NASHVILLE, Tenn. -- Vince Young is day to day after tests show only a mildly sprained left knee and ankle, and coach Jeff Fisher says the Tennessee quarterback could play against Philadelphia on Sunday even if he misses a couple practices.
"If you look at ... what happened in the game, I could stand up here and say that he's lucky," Fisher said Tuesday. "He's got just a mild knee sprain, and he's got an ankle sprain. He's sore. As he said, he's a quick healer, and we'll just go with him day to day."
Young thought his season might have ended when hurt Monday night. He was pulled down after recovering a fumbled snap with his left leg twisting underneath him. He was able to walk off the field, and he could be seen making the sign of a cross and praying on the sideline.
Fisher said Young could have played if needed, taking snaps out of the shotgun only because of his limited mobility.
"I would've been like Byron Leftwich at Marshall," Young told a reporter after the game. "But I would have definitely gotten back out there and played for my teammates."
The Titans (4-2) made sure Young didn't have to return, finishing off a 30-3 win in Jacksonville that kept them tied with Houston and Indianapolis atop the AFC South. Young got credit for the victory as the starter, joining Steve McNair, Warren Moon, Dan Pastorini and George Blanda as the only quarterbacks to win 30 games with this franchise.
Fisher said he doesn't know if Young will be able to practice Wednesday and expects the quarterback will be day to day most of the week. Young won't miss much Wednesday if he can't. Practice will be scaled down to a walkthrough to help the Titans recover on a short week, and Fisher said they will see how Young is then.
Young right now is off to his best start yet, completing 61.4 percent of his passes with seven touchdowns and only two interceptions. He ranks fourth in the AFC with a passer rating of 98.8, and Fisher said Young has a good feel for what the Titans are doing.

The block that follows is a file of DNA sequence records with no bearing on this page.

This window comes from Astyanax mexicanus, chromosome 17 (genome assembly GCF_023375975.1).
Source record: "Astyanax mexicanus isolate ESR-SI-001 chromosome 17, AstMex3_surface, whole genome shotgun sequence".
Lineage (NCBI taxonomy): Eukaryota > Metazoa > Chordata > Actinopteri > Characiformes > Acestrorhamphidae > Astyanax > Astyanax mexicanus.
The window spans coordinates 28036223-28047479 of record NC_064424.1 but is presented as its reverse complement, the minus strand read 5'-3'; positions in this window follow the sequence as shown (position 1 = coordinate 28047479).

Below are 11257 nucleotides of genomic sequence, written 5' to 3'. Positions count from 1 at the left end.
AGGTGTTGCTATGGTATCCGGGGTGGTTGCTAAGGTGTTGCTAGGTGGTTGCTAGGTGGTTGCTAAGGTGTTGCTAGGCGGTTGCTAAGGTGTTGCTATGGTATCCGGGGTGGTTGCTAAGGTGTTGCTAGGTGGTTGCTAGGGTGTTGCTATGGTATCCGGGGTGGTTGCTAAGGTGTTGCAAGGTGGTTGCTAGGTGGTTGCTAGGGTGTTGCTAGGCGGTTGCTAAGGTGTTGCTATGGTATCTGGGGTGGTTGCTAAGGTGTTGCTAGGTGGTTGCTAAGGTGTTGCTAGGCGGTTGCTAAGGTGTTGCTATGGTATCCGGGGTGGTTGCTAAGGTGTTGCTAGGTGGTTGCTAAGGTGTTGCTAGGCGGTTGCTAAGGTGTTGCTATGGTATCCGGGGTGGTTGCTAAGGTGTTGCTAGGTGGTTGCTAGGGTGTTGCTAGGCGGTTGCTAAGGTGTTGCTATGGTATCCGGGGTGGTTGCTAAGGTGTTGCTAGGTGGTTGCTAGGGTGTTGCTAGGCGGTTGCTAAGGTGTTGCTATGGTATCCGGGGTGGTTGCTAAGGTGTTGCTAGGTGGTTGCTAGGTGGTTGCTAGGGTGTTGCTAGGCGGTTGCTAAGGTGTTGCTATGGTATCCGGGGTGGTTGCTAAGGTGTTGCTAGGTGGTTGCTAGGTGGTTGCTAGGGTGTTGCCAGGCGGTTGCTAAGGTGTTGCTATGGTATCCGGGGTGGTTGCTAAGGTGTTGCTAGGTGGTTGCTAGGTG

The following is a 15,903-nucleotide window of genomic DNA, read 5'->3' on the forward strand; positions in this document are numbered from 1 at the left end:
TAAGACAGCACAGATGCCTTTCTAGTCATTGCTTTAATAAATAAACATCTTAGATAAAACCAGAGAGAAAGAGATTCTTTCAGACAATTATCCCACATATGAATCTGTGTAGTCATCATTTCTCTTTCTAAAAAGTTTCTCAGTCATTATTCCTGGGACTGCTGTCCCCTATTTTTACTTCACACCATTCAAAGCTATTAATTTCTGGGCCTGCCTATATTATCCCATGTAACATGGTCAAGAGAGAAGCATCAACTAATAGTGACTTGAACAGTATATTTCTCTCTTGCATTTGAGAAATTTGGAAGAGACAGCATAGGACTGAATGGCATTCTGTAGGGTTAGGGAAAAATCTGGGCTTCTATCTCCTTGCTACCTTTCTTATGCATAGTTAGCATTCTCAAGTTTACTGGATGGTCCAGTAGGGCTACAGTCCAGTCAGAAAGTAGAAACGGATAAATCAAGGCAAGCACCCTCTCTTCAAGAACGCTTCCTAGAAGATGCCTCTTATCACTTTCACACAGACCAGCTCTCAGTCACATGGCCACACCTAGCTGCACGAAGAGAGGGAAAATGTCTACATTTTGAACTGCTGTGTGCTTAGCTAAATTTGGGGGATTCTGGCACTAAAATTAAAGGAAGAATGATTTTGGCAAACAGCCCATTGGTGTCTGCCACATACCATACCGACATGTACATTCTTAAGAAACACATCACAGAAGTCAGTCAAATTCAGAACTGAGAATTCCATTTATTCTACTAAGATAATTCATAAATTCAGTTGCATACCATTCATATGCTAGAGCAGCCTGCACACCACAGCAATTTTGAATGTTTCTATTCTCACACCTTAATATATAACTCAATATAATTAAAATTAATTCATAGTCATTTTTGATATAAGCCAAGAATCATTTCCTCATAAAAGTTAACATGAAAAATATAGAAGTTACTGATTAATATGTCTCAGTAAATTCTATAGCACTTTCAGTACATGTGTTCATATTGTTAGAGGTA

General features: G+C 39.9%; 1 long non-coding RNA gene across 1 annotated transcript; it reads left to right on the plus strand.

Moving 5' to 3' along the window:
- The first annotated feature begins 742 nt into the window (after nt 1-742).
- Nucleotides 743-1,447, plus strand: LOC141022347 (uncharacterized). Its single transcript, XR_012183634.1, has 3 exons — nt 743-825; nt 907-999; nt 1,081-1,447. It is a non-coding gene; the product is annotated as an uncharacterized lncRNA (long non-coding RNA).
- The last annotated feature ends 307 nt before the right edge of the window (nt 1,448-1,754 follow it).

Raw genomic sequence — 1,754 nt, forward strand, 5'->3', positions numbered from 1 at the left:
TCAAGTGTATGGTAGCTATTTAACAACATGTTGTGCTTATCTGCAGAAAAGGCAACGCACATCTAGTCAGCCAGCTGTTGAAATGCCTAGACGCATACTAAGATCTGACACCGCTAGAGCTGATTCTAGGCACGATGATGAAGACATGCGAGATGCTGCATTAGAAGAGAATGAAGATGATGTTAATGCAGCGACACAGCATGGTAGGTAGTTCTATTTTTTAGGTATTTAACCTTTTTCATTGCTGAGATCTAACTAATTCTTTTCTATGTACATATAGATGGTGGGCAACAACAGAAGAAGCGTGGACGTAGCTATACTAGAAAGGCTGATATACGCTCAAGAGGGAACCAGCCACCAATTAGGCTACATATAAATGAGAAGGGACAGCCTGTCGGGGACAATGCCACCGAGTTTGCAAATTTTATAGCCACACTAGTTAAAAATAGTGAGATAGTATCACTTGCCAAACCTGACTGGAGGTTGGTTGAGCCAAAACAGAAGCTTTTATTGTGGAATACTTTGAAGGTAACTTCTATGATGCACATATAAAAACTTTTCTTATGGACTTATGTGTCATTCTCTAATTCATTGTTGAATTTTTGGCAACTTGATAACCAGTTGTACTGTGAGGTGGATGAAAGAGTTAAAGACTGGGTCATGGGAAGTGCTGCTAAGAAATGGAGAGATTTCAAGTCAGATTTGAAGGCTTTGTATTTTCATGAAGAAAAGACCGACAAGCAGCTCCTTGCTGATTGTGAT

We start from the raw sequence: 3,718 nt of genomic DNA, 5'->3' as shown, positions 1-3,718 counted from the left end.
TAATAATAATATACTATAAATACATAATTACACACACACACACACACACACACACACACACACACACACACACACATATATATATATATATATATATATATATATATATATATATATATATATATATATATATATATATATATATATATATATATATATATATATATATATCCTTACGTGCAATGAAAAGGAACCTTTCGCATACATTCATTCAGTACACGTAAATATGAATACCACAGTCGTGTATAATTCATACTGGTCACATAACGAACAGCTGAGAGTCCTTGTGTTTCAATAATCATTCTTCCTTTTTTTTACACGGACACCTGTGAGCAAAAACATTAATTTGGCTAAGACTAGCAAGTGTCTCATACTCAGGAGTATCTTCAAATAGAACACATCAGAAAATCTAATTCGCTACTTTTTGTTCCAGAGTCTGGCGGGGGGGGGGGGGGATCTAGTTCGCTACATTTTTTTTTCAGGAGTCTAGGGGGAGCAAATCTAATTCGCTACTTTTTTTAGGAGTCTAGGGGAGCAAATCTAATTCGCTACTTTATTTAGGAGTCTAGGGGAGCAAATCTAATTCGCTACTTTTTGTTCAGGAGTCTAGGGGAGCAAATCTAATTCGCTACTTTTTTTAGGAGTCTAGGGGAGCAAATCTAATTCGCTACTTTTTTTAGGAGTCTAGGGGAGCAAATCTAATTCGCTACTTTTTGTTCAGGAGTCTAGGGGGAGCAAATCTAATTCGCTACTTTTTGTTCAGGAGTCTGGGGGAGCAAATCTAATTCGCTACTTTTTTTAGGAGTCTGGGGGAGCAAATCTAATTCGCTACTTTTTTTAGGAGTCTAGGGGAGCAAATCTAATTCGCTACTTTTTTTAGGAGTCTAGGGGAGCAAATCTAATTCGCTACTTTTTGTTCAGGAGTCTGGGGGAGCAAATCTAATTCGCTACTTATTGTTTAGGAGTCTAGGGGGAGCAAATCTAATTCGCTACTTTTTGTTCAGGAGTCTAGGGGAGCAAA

"It's not unrealistic if he misses a couple days of practice that he still can play. I think he's got a good chance," Fisher said.
With the win, the Titans remain tied atop the AFC South in a vastly different position from a year ago.
Monday night's win in Jacksonville marks the one-year anniversary of Tennessee's 59-0 beat down at New England in the snow, its sixth straight loss to open the 2009 season. Since then, the Titans are 12-4, though their 8-8 finish last season left them out of the playoffs.
Now their challenge may be coming home for a franchise that has won four straight road games, including the last two to end its win-loss-win-loss roller coaster. Tennessee has lost its last two at home in LP Field, and Philadelphia (4-2) comes in also having won two straight with Kevin Kolb at quarterback.
Fisher said the coaches would be doing a disservice to their players if they don't prepare them to see Michael Vick, who's still recovering from a rib injury.
The Titans seem to be putting things together across the board now.
They rank third in the NFL in scoring, averaging 27 points per game. They held the ball a season-high 34 minutes, 25 seconds, and they protected their lead in Jacksonville by putting together their longest scoring drive this season to eat up 7:53 of the clock before Rob Bironas' third field goal to start the fourth quarter.
The Titans did it with the defense forcing four turnovers, giving them seven in this little streak. Michael Griffin and rookie cornerback Alterraun Verner have an interception apiece in each of the two wins, and linebacker Stephen Tulloch also had an interception last week and recovered a fumble in Jacksonville.
This stop at home is the Titans' lone home game in a six-week stretch. They head to San Diego (2-4), return for their bye and then visit Miami (3-2) before playing four of the next five at home. They won't play another AFC South opponent until Nov. 28 when they visit Houston.
"We have to get back to work now," defensive end Jacob Ford said.